In 2009, the Freedom Festival was bigger and better than the 2008 pilot event attracting a crowd of some 150,000. The weekend of activity saw the city centre come to life in a number of key locations and acts such as Peter Andre and Pixie Lott featured amongst the headlining acts.

Freedom LightThe Moffat Centre carried out socio-economic impact analyses of the Freedom Festivals in both 2008 and 2009. We carried out random intercept surveys of festival goers to generate data on  expenditure, motivation and experiences. Capture of economic data was undertaken to calculate gross expenditure, additionality, displacement and net additional expenditure.

We triangulated this information alongside data from organisers, artists, sponsors and local businesses to extend the economic impact findings. An analysis of the value of press coverage and marketing was also undertaken. Analysis was carried out using software such as SPSS and Excel. A full report was produced soon after the weekend of each of the festivals.

Findings were presented on estimated visitor expenditure on food, drink, accommodation, leisure activities, transport and retail. In addition the Moffat Centre provided innovative analyses of the influence of social networking sites, the impact of the festival according to the observations of local businesses and the value of advertising and revenue generated through merchandising and catering.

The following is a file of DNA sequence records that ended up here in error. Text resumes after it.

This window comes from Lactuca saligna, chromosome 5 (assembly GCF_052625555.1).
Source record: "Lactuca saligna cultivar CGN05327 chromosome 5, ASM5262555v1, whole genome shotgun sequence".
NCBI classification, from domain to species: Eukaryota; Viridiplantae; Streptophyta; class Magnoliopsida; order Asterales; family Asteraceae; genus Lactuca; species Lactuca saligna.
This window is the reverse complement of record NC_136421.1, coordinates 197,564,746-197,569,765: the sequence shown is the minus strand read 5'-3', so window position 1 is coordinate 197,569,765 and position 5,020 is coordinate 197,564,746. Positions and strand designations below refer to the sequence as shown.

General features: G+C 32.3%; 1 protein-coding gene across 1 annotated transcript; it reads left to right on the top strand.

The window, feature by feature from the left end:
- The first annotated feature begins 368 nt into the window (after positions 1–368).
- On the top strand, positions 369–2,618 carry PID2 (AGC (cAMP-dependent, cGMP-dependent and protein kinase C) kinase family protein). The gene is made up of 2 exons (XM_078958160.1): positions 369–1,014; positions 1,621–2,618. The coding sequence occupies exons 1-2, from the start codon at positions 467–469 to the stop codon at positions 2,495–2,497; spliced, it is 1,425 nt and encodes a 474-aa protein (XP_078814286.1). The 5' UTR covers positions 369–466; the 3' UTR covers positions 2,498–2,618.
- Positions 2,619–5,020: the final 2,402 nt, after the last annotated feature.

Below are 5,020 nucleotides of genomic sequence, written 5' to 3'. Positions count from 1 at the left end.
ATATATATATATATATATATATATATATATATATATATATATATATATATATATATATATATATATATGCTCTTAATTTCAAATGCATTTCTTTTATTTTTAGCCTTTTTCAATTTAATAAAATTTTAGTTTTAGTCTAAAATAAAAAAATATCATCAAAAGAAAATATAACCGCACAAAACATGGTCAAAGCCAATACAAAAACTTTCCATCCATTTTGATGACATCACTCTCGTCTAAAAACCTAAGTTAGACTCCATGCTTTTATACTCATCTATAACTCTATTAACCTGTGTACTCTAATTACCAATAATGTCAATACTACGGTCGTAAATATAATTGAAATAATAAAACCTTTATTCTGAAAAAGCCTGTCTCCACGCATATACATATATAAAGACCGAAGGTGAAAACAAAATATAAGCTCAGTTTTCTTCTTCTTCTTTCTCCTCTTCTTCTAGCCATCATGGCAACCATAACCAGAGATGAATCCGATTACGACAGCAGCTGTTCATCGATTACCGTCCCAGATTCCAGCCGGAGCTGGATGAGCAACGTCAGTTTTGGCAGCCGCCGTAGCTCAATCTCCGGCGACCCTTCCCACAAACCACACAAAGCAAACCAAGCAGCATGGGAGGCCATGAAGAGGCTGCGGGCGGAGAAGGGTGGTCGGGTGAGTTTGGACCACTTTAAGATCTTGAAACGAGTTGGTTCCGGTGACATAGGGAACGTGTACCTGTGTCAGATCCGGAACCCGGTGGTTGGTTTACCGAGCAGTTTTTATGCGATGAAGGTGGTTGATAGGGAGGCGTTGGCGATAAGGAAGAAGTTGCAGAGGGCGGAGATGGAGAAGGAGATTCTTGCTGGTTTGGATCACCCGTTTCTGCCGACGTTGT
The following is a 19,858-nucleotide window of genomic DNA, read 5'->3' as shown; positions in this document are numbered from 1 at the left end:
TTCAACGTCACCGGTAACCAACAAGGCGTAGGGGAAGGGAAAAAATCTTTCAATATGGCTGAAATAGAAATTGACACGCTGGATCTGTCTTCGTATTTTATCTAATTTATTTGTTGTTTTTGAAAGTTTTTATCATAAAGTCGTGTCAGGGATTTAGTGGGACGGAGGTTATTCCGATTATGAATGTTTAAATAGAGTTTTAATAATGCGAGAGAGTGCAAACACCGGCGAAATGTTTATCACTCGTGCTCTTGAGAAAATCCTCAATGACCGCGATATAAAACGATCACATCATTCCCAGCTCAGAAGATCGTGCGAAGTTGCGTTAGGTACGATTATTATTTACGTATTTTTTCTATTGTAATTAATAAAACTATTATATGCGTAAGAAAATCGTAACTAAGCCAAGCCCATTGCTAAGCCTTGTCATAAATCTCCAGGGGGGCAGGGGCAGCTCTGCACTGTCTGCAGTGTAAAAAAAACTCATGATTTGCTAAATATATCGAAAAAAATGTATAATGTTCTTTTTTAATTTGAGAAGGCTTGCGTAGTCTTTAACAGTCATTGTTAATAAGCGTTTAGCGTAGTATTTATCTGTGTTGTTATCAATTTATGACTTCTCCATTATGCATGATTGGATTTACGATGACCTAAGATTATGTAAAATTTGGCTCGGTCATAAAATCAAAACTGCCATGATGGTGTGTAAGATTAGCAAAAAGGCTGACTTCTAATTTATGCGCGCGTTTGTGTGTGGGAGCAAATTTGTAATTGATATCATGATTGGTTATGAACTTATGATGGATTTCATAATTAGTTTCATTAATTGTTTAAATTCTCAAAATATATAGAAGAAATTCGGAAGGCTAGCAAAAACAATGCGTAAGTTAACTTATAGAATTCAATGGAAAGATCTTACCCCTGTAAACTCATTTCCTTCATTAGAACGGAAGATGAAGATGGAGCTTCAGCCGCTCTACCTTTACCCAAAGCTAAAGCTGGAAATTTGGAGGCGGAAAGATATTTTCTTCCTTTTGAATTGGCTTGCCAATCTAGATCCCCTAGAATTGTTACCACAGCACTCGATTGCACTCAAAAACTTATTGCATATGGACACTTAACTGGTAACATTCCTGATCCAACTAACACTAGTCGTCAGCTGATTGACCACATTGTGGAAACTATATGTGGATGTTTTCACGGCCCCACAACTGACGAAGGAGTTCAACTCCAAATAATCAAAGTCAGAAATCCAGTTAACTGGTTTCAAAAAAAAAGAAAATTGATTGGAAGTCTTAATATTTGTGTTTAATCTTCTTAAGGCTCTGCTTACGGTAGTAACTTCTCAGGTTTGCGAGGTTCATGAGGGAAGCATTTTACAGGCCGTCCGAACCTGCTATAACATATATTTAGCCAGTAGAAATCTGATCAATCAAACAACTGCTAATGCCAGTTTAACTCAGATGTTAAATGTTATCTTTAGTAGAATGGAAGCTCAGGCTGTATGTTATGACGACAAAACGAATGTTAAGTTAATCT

The Moffat Centre was initially commissioned to evaluate the Wilberforce 2007 Bicentennial festival that took place throughout 2007 to celebrate the bicentenary of the ‘Abolition of the Slave Trade’ Act which was led by William Wilberforce who was born in Hull.

This year-long celebration of Wilberforce saw events take place in locations around Hull including seminars, lectures, music and arts, keynote speeches from the Archbishop of York and Cherie Booth and a music festival; ‘the Wilberforce Weekender’.

We evaluated a range of these events carrying out random street intercepts in Hull and East Riding and interviewing Weekender participants. In addition we undertook electronic surveys of petition signatories, Local Government Authority delegates, and members of the Hull and East Riding Chamber of Commerce. In addition self-completion surveys were distributed to gather the views of people visiting three exhibitions.

The evaluation sought not only to measure the economic impact of the events and their contribution to the local economy, but also to explore local perceptions and attitudes about Wilberforce and his legacy and about the strengths and weaknesses of Hull as a tourism destination.